Avocado – never the cheapest of fruit at the best of times – could be bought at $300 to $500, while Mamee, a fruit that has remained consistently popular with consumers was being retailed $300 each.

Last week, some vendors were complaining that over time demand for some fruit and vegetables has been in decline. Amar, an East Coast Demerara vendor who trades on Merriman’s Mall told Stabroek Business that, whereas, four to five years ago he would sell ten baskets of oranges in a single day, these days, he brings between two to three baskets of the fruit to market and after four days there are oranges left to throw away.

Debra, a Bare Root vendor who has been selling at the Merriman’s Mall for the past 20 years, no longer sells the 30 baskets of mangoes which, hitherto, she often disposed of in less than a day.

Ravin, another vendor who hails from Parika, explains the reduced demand by suggesting that people now have less disposable income. That apart, he points out that, increasingly, fresh fruit can be found in supermarkets in coastal Guyana.Even as farmers and urban traders endure what they say is currently a retailers’ market for fresh fruit and vegetables, shoppers are taking advantage of what, earlier this week, appeared to be significantly reduced prices for fruit and vegetables.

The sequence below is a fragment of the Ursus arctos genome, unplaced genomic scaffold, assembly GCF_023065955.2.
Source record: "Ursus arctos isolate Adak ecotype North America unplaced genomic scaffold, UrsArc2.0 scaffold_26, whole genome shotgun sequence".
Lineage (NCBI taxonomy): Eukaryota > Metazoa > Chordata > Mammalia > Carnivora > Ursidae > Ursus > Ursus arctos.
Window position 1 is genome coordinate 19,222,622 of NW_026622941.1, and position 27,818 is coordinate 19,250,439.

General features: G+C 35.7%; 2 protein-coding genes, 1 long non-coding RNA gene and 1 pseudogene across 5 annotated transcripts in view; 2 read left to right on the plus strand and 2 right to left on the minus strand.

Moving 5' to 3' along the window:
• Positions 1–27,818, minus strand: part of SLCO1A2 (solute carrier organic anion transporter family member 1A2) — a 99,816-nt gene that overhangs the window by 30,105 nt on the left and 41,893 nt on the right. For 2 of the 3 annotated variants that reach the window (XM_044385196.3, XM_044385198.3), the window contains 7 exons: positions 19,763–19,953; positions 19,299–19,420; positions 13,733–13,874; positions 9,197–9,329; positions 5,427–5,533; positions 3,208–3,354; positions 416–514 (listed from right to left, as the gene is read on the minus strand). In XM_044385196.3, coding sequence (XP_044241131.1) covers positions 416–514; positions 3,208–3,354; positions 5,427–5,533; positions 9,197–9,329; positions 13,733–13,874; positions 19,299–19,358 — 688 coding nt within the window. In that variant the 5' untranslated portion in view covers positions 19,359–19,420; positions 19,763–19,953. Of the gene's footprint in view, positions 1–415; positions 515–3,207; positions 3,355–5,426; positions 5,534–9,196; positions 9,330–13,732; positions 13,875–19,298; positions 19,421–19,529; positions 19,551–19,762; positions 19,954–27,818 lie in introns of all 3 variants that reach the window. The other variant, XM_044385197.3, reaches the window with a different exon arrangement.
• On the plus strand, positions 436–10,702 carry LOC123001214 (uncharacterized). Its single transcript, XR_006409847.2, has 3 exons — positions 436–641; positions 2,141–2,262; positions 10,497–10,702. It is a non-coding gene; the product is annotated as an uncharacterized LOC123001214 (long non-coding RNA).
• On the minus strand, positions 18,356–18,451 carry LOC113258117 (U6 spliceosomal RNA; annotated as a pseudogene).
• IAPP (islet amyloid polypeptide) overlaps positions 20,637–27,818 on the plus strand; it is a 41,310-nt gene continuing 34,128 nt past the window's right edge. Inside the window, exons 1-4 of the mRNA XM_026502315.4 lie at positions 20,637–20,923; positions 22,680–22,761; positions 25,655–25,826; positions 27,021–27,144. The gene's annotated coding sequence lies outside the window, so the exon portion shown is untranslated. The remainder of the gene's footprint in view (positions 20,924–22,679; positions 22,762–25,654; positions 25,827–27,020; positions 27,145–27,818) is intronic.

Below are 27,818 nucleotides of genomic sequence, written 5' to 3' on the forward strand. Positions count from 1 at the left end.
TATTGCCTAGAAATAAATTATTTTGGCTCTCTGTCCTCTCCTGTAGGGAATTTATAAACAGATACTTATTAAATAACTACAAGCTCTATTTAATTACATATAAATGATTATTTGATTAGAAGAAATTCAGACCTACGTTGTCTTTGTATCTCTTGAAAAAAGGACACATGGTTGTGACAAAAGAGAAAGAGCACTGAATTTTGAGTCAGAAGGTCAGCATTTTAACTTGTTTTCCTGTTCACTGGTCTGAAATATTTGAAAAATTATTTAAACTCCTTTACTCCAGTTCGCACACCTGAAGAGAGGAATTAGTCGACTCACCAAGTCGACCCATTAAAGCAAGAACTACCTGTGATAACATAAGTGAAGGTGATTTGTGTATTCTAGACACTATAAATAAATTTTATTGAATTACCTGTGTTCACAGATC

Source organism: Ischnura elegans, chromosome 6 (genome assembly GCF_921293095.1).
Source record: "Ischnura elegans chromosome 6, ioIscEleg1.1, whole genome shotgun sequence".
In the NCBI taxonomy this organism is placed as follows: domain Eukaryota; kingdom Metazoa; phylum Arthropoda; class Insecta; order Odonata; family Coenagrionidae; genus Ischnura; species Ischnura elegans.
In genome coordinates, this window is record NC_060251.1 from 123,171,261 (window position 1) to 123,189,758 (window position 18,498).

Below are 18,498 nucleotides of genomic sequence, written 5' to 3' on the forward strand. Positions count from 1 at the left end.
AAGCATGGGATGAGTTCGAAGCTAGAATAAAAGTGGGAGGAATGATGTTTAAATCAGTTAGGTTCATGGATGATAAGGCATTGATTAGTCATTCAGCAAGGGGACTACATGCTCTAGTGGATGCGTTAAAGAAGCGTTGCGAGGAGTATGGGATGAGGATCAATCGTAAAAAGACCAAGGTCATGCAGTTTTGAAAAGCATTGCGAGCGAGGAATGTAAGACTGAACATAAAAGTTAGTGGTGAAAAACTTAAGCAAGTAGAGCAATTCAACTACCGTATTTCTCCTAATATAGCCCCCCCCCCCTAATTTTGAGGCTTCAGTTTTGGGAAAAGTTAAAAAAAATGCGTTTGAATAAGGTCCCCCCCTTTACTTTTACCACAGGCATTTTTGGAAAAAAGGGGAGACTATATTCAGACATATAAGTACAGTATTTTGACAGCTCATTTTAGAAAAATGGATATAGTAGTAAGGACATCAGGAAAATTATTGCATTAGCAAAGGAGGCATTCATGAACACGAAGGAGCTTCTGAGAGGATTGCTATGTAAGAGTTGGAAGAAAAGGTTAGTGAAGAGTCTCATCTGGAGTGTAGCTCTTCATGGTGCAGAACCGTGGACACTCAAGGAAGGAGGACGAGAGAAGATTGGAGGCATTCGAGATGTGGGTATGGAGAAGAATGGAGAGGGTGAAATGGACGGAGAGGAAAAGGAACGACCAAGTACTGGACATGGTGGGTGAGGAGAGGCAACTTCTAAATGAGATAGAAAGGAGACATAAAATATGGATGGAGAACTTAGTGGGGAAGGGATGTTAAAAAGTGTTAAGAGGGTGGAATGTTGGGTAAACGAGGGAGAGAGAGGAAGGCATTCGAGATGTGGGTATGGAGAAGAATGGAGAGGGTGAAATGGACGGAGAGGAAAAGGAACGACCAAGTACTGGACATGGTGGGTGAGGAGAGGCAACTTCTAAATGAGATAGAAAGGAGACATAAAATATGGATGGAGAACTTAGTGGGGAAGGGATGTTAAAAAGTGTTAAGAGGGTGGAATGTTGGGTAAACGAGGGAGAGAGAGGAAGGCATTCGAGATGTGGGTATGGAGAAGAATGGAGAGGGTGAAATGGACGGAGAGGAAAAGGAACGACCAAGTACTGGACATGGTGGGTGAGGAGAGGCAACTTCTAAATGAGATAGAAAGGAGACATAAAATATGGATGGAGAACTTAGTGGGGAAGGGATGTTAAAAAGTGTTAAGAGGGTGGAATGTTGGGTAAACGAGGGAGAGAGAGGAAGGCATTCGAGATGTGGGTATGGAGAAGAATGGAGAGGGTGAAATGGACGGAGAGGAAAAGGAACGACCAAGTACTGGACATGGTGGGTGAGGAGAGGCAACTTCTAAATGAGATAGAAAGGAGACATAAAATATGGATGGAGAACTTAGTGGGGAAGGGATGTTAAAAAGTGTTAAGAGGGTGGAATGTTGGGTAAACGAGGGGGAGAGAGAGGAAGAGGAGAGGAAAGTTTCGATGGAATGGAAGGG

Shoppers who understand the cyclical nature of the volume of fresh fruit and vegetables at the city’s municipal markets were this week ‘stocking up’ on those commodities fully aware that the proverbial “good times” will not last forever.

At Bourda Market’s Merriman’s Mall where prices have reportedly remained steady for more than two weeks, shoppers have been helping themselves to wiri wiri pepper at prices as low as $60 per pint, a function of a glut which has reportedly led to considerable spoilage on some farms on the Soesdyke-Linden Highway. Up to last Wednesday, boulangers were being offered to retailers at $2,000 per bag. They in turn, were offering consumers as many as seven for $100. When this newspaper visited the market two days ago there was evidence of ‘bulk buying.’ Persons could be seen purchasing up to $500 worth of boulangers. One vendor told this newspaper that shoppers know only too well that wholesale prices would eventually find their way back to levels of around $5,000 per bag.